2023 SF rent vs buy
August 17th, 2023
In your 30s, you hit this moment where you have some income/wealth but have yet to have children. In those brief years, your only meaningful cost is shelter. The choice becomes rent vs buy.
Some caveats. First, this analysis breaks down if you’re buying single family homes or extremely luxurious condos. There just isn’t much of a market for renting. Markets create prices. Second, I have no idea how housing works outside of America. I recognize there’s some emotional value in ownership. But there’s also an emotional value in being able to walk away anytime, fee-free. Third, I’m assuming SF/NYC-style rent control, but without rent control, the stability of buying becomes much more appealing.
Refinancing is only worth it if you’re planning on staying in the home for years. The cost of refinancing is 2-6% of the loan value. Let’s assume 4%. If you’re planning on staying in a home for 10+ years, buying is 100% the right option. If you’re only planning on staying for 5 years (the recommended minimum), betting on refinancing means you’re basically assuming the federal reserve starts rapidly cutting interest rates this year.
Let’s assume an average return of 9% on capital, the S&P 500 average. However, if you have a Bay Area tech income, your marginal tax rate is probably ~45%, so your return on capital is actually ~5%. This is critical, because the mortgage interest on 750k is tax deductible but rent is not tax.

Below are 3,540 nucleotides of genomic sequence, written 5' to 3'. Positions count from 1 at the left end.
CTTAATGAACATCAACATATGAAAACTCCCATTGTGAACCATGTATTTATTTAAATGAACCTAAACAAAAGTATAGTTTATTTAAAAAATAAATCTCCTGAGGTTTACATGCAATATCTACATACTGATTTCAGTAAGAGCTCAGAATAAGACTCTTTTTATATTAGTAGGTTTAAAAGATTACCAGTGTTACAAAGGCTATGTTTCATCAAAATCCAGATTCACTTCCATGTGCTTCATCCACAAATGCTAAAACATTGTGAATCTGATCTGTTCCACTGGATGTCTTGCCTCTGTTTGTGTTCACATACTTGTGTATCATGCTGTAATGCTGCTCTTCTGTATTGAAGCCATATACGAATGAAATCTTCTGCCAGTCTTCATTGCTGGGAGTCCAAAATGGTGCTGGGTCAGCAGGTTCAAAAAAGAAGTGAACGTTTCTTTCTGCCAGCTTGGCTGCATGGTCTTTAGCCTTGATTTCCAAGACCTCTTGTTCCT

Let’s assume a $4,300/month rent for a “luxury” 1 bedroom 1 bath with parking. An equivalent condo recently sold for 1m. Assuming 750k mortgage at today’s 7% interest (but assuming that deductible chops you out of the 45% bracket), plus 1.18% property tax (~1k/month).
|Downpayment opportunity cost||1k|
Everything comes down to appreciation. Let’s assume you plan on selling the condo after 7 years, so we spread out the gains and the transaction costs (6%) over that time. Also, you assume that your real estate gains never exceed 500k (if you live there two years), so you don’t pay taxes on those gains.
|Yearly appreciation||Net gain||Monthly earnings|
You roughly breakeven if condos start appreciating at the rate of inflation. For the last 7 years, condos are largely stagnant. Prices in 2016 were probably ahead of their skis and owners have suffered since then. If you average them out since 2005, it comes out to about 3% a year. Still, that 3% growth includes SF’s greatest decade as the tech capital of the world. Doom loop or not, it’s very uncertain that the next 5-7 years will see greater than 2% appreciation.